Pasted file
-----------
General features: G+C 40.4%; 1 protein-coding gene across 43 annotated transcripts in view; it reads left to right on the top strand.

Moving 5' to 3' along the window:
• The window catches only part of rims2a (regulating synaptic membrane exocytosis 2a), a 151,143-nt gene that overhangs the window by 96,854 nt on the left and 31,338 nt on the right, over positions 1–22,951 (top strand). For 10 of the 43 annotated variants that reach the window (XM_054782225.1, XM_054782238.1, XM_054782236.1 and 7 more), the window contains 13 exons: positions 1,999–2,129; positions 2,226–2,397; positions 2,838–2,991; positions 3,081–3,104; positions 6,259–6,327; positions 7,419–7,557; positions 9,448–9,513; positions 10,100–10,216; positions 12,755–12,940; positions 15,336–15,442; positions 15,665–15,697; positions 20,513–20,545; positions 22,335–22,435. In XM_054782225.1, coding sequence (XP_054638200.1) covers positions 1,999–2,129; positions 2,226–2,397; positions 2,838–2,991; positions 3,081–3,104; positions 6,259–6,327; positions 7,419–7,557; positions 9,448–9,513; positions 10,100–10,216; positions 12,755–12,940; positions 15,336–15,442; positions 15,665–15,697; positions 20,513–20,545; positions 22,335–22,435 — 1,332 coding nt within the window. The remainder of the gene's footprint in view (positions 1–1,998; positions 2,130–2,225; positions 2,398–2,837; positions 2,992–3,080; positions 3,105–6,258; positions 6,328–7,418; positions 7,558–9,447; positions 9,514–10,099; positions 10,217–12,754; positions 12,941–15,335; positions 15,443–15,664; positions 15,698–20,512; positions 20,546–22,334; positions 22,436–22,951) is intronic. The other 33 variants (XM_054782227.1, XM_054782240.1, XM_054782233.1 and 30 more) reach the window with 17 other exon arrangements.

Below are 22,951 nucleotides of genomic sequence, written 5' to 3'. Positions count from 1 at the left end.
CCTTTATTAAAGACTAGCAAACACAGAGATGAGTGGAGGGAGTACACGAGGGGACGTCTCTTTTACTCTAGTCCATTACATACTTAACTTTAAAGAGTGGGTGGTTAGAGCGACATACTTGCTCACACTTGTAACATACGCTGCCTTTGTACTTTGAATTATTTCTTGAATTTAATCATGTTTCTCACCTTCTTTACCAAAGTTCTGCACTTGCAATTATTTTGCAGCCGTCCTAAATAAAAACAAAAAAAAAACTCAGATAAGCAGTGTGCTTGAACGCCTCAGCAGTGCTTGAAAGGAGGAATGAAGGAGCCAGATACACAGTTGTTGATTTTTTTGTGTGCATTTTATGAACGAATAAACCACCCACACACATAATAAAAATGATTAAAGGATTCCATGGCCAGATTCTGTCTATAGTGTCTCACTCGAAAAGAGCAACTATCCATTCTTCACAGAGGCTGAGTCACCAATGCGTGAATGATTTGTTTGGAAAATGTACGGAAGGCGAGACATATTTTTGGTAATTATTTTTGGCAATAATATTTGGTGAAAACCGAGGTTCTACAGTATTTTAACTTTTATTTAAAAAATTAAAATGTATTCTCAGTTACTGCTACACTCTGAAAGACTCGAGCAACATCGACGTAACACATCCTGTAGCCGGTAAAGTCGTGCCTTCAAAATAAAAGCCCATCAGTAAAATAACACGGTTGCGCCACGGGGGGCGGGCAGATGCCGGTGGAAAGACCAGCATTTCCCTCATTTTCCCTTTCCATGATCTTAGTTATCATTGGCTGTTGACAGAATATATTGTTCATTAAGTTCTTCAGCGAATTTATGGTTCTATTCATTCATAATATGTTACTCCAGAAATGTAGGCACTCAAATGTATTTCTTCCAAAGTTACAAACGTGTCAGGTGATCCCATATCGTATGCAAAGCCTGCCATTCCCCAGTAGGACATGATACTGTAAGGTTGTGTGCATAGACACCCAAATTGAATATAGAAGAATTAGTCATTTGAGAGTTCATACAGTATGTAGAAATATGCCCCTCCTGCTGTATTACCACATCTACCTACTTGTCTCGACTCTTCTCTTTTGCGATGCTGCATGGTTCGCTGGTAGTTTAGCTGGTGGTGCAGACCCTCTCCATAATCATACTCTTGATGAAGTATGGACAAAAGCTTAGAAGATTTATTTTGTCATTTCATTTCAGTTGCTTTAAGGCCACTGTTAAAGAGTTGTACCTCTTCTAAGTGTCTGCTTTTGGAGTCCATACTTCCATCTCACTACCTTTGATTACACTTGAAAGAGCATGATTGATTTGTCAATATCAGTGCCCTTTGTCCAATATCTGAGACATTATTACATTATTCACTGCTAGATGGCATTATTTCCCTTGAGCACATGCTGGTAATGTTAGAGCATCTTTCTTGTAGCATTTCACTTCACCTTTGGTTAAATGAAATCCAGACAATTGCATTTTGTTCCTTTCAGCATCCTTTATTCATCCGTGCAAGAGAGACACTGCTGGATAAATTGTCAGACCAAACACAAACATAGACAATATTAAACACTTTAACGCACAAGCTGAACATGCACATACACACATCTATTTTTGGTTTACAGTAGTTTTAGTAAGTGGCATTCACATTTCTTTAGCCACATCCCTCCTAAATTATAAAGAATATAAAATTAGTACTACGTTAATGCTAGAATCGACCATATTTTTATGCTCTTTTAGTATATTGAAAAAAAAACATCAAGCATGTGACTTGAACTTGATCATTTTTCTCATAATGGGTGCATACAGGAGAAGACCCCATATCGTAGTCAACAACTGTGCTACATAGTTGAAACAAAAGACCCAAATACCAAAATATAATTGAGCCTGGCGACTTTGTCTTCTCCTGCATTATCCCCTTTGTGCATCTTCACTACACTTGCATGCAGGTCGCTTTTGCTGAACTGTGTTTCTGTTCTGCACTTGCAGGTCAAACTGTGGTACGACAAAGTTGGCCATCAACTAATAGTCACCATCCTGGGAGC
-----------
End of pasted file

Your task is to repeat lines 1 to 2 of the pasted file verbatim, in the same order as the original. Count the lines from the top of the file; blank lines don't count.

General features: G+C 40.4%; 1 protein-coding gene across 43 annotated transcripts in view; it reads left to right on the top strand.

Moving 5' to 3' along the window: